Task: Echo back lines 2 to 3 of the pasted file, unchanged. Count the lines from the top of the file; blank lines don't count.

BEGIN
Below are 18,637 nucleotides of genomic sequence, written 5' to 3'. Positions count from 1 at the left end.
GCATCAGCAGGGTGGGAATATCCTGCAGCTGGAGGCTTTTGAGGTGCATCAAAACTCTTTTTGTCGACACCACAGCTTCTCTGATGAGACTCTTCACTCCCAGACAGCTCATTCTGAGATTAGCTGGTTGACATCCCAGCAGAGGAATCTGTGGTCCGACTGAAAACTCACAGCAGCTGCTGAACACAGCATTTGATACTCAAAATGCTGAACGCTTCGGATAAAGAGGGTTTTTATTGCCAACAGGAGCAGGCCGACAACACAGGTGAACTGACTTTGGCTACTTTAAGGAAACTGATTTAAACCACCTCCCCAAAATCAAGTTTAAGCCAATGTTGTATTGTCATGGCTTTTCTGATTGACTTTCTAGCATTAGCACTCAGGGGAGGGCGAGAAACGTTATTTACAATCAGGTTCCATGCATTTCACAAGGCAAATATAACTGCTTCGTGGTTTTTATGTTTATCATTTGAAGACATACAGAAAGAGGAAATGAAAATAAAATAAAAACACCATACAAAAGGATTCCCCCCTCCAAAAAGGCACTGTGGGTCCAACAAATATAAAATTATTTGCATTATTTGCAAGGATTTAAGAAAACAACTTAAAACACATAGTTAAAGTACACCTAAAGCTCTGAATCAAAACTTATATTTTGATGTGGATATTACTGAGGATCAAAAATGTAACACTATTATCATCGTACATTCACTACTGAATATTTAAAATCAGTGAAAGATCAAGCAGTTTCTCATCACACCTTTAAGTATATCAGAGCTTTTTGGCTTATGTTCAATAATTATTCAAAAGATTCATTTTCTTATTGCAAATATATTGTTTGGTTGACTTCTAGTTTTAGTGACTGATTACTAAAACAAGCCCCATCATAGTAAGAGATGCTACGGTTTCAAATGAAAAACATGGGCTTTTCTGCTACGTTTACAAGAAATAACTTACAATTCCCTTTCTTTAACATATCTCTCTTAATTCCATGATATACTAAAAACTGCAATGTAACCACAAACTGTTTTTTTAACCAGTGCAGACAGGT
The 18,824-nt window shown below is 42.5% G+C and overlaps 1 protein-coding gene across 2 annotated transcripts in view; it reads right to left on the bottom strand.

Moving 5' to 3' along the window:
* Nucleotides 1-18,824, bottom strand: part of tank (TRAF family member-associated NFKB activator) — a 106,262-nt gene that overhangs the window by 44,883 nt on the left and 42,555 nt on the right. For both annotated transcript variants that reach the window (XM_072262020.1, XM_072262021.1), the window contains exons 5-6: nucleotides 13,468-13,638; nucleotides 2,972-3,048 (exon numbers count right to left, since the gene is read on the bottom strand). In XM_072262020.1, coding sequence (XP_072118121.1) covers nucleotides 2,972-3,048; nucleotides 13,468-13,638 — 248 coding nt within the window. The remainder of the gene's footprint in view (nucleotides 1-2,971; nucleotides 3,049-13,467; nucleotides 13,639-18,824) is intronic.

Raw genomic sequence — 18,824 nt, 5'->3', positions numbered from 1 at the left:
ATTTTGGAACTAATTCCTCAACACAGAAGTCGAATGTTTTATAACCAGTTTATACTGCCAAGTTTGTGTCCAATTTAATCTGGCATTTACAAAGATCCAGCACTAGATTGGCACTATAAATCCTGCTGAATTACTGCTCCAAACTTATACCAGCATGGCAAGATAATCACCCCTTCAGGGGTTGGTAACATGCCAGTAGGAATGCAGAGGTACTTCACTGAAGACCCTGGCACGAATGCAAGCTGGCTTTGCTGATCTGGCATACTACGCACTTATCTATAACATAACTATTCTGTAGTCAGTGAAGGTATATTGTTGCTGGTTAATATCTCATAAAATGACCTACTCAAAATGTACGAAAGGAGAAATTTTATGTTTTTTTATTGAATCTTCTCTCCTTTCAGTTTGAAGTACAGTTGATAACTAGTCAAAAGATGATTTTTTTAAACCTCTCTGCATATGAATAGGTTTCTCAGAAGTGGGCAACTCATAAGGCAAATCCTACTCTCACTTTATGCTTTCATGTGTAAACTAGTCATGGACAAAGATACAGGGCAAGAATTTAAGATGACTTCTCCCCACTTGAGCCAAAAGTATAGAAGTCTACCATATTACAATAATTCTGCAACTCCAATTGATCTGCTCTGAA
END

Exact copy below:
GCATCAGCAGGGTGGGAATATCCTGCAGCTGGAGGCTTTTGAGGTGCATCAAAACTCTTTTTGTCGACACCACAGCTTCTCTGATGAGACTCTTCACTCCCAGACAGCTCATTCTGAGATTAGCTGGTTGACATCCCAGCAGAGGAATCTGTGGTCCGACTGAAAACTCACAGCAGCTGCTGAACACAGCATTTGATACTCAAAATGCTGAACGCTTCGGATAAAGAGGGTTTTTATTGCCAACAGGAGCAGGCCGACAACACAGGTGAACTGACTTTGGCTACTTTAAGGAAACTGATTTAAACCACCTCCCCAAAATCAAGTTTAAGCCAATGTTGTATTGTCATGGCTTTTCTGATTGACTTTCTAGCATTAGCACTCAGGGGAGGGCGAGAAACGTTATTTACAATCAGGTTCCATGCATTTCACAAGGCAAATATAACTGCTTCGTGGTTTTTATGTTTATCATTTGAAGACATACAGAAAGAGGAAATGAAAATAAAATAAAAACACCATACAAAAGGATTCCCCCCTCCAAAAAGGCACTGTGGGTCCAACAAATATAAAATTATTTGCATTATTTGCAAGGATTTAAGAAAACAACTTAAAACACATAGTTAAAGTACACCTAAAGCTCTGAATCAAAACTTATATTTTGATGTGGATATTACTGAGGATCAAAAATGTAACACTATTATCATCGTACATTCACTACTGAATATTTAAAATCAGTGAAAGATCAAGCAGTTTCTCATCACACCTTTAAGTATATCAGAGCTTTTTGGCTTATGTTCAATAATTATTCAAAAGATTCATTTTCTTATTGCAAATATATTGTTTGGTTGACTTCTAGTTTTAGTGACTGATTACTAAAACAAGCCCCATCATAGTAAGAGATGCTACGGTTTCAAATGAAAAACATGGGCTTTTCTGCTACGTTTACAAGAAATAACTTACAATTCCCTTTCTTTAACATATCTCTCTTAATTCCATGATATACTAAAAACTGCAATGTAACCACAAACTGTTTTTTTAACCAGTGCAGACAGGT
The 18,824-nt window shown below is 42.5% G+C and overlaps 1 protein-coding gene across 2 annotated transcripts in view; it reads right to left on the bottom strand.